Most of us have heard the story of the starfish. A man approaches a little boy on the seashore who is picking up and throwing stranded starfish back into the ocean. The man disparages the boy by telling him that he isn’t even making a dent on the problem as there are hundreds of starfish on the shore. He tells the boy he can’t possibly make a difference and starfish are just going to keep ending up on the shorelines to die. Then comes the memorable reply from the boy as he throws another starfish - “It mattered to that one."
This parable has a lot of depth which is probably why it’s been so popular for decades. I’ve seen various versions of it and it always seems to ends with “author unknown.” Surely such a well known story has to have an author? A few months ago I became curious enough to look into the origin of the story.
I was surprised to find that the original ‘Starfish Story’ wasn’t easy to find! Eventually I found that the story was written in 1978 by Loren Eisley, a science writer, based on experiences from his own life. I couldn’t find his short book at the local library; I searched the local bookstore with no luck either. Then I finally turned online to Amazon for an old, used copy. I anxiously waited for the book to come and the rarity made me feel like it was a treasure.
I read the 16 page essay and thought it was really good. It had a great deal of substance to it which the popular, simplified version couldn’t compare with. While I’d definitely recommend anyone read the entire story, here is my own synopsis and thoughts on the original essay.
The piece begins with Eisley’s solo trip to a coastal tourist town. He is in a pessimistic and difficult place in his life. The trip is a soul searching one for him as he contemplates his life and his many challenges. He feels especially lonely. One evening as Eisley walks thoughtfully along the beach he notices that there are seashells and sea life scattered along the beach due to the low tide. There are professional shellers and tourists who are anxiously picking them up to cook or sell. The stranded creatures don’t stand a chance. They are gathering their fares quickly in order to beat other people to the treasures strewn across the sand. This frantic grasping for personal gain adds to Eisley’s feelings of pessimism.
The next morning at dawn Eisley goes to the beach for another walk. The same gatherers are still on the beach, but this time he notices a lone figure on a the horizon on a rocky part near a cove. As Eisley walks closer he sees the man picking up starfish from the small tide pools and throwing them back into the sea. He approaches the man and strikes up a conversation. The star throwing man, with kindness in his eyes, tells him, “The stars throw well. One can help them” Eisley is astounded at his optimism.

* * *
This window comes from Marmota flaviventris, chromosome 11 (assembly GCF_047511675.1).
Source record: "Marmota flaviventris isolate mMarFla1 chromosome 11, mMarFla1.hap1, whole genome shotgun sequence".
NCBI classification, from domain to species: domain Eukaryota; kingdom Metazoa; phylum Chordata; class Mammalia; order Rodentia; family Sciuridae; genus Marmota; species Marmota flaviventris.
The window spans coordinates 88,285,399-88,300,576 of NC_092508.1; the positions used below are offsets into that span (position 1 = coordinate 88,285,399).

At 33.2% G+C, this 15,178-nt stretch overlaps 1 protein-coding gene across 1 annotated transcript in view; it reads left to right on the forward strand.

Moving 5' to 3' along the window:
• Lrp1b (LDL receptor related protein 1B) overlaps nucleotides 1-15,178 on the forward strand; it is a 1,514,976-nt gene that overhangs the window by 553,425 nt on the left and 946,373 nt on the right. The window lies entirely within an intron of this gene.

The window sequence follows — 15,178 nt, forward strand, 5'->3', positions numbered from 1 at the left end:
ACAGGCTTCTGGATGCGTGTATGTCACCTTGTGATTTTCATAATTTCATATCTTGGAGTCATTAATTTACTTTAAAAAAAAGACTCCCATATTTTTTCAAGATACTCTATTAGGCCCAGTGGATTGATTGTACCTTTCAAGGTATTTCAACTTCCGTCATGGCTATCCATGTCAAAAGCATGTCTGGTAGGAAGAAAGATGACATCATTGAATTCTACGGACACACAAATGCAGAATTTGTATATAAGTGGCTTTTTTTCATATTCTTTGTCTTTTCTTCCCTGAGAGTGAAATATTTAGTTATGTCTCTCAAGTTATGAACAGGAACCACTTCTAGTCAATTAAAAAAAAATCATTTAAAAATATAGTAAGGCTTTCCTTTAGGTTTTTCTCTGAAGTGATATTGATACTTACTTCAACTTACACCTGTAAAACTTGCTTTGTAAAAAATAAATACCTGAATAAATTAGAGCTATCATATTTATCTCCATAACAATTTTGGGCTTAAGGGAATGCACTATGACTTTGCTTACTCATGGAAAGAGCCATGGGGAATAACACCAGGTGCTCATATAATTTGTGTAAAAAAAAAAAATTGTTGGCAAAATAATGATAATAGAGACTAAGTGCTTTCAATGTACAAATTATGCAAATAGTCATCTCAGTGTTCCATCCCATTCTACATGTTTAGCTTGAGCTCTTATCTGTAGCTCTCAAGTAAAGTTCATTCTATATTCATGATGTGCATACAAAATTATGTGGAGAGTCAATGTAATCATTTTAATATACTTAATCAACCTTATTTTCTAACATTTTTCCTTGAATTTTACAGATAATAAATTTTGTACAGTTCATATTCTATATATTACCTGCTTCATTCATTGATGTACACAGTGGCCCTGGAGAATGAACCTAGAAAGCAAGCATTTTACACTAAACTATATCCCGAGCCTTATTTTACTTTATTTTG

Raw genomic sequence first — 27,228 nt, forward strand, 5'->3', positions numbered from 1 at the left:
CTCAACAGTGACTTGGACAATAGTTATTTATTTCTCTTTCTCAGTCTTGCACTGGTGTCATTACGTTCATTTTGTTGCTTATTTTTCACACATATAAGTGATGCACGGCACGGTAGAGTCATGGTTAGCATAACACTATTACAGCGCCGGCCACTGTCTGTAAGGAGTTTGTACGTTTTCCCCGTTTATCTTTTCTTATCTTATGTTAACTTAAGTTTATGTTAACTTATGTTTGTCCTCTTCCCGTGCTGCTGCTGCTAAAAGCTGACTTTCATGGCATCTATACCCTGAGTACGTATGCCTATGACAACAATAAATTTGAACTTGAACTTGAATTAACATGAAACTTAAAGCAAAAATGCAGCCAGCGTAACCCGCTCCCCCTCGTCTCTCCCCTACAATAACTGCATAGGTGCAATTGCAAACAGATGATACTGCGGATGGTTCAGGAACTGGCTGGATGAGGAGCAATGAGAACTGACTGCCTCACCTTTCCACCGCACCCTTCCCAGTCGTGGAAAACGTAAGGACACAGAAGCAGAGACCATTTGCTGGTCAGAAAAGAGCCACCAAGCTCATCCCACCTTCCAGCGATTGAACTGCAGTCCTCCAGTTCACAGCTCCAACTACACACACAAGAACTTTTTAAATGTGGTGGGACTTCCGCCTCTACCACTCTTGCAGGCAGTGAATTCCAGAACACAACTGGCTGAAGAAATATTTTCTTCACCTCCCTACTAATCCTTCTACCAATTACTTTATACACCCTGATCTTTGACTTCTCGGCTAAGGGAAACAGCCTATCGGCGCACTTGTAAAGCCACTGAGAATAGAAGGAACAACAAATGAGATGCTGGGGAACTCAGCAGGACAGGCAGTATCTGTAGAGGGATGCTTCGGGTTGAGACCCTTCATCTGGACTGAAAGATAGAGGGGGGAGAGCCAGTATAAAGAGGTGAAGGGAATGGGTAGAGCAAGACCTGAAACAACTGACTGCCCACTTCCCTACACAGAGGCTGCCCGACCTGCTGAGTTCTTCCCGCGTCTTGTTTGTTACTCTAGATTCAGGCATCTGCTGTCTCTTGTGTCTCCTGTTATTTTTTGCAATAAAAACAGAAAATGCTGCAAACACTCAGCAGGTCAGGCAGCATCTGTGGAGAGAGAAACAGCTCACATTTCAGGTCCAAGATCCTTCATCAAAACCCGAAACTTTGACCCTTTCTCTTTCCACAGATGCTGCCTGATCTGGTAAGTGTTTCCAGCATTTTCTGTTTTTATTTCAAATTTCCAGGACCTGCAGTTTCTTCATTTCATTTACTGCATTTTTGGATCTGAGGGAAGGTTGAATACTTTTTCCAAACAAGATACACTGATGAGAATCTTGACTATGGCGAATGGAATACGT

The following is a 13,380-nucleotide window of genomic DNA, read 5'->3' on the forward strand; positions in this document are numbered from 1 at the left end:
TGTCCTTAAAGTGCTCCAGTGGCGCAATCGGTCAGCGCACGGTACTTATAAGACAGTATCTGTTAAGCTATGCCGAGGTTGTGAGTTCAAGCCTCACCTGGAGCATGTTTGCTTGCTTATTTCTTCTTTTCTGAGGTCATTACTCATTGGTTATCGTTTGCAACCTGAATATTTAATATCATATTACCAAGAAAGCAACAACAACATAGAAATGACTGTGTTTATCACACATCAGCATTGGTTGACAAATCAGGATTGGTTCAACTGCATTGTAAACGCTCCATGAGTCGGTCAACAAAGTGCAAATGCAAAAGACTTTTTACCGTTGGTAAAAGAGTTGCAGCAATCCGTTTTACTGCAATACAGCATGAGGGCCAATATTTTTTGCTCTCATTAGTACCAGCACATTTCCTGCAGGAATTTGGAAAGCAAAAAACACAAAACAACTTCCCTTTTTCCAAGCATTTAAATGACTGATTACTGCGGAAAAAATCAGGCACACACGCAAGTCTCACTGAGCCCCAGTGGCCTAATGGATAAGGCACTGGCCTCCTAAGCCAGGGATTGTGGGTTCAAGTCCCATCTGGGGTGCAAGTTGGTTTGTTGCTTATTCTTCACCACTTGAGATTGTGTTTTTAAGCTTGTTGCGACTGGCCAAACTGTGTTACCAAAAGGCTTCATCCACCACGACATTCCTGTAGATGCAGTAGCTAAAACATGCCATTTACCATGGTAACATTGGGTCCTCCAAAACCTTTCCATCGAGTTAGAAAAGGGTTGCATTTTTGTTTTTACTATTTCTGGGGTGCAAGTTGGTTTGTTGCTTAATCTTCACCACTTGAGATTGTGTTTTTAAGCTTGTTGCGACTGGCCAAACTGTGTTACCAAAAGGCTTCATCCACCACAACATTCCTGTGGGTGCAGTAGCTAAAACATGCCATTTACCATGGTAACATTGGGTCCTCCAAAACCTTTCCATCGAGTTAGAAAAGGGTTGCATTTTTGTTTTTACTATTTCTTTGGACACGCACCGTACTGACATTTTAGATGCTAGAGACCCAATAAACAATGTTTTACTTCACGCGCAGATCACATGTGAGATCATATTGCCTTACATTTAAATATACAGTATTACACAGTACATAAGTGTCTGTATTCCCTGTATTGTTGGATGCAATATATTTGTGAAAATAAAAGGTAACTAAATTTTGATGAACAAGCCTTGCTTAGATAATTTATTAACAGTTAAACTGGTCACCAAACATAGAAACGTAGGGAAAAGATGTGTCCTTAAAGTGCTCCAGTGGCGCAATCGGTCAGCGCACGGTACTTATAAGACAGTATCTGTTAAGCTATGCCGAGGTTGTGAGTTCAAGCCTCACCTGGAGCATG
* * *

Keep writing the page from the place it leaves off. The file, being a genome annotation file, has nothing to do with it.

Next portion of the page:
As he walks away he is filled with cynicism about the man’s futile goal. Into the evening Eisley contemplates more about life, has a change of heart, and he decides to revisit the star thrower the next day. On the beach the next morning, standing beside the star thrower, Eisley quietly picks up and throws a starfish into the ocean. Eisley then says, “I understand. Call me another thrower” and tells himself that he won’t let the star thrower be alone in his mission to save a life one at a time.
I especially love this excerpt at the conclusion of the essay when Eisley and the star thrower stand together looking out at the sea: “But we, pale and alone and small in that immensity, hurled back the living stars. Somewhere far off…I felt as though another world was flung more joyfully. I could have thrown in a frenzy of joy, but I set my shoulders and cast, as the thrower, slowly, deliberately as well. The task was not to assumed lightly, for it was men as well as starfish that we sought to save.”
I have always loved this story, but always felt something was lacking when I heard the shorter version. The original piece comes closer to filling the missing sentiment.The short version always ends with the star thrower sharing the final lesson to the stranger, “It mattered to that one.” While the overall idea—each individual matters and that we shouldn’t stop helping others because problems are too immense—is great, the lesson shouldn’t end there. What I think is missing is the the invitation of the star thrower to encourage others to start throwing too! Great power could come from the star thrower turning to the perceptive stranger and adding, “Star throwing is amazing! You should join me!” With Eisley’s original story the star thrower ‘recruits’ Eisley and changes his outlook in a such a way where Eisley wants to help too. It ends with Eisley standing shoulder to shoulder with the star thrower, casting his first star into the ocean, and feeling a resolve to join in the mission.
This story has resonated with me because this is what LiveRad is all about. Average people attempting to help others while also encouraging others to join in. There are so many starfish that need help and we can work together to do good. Let’s never stop looking for starfish to save. Better yet - invite others to join you in your ideas and efforts! We hope that LiveRad becomes a community of starfish throwers.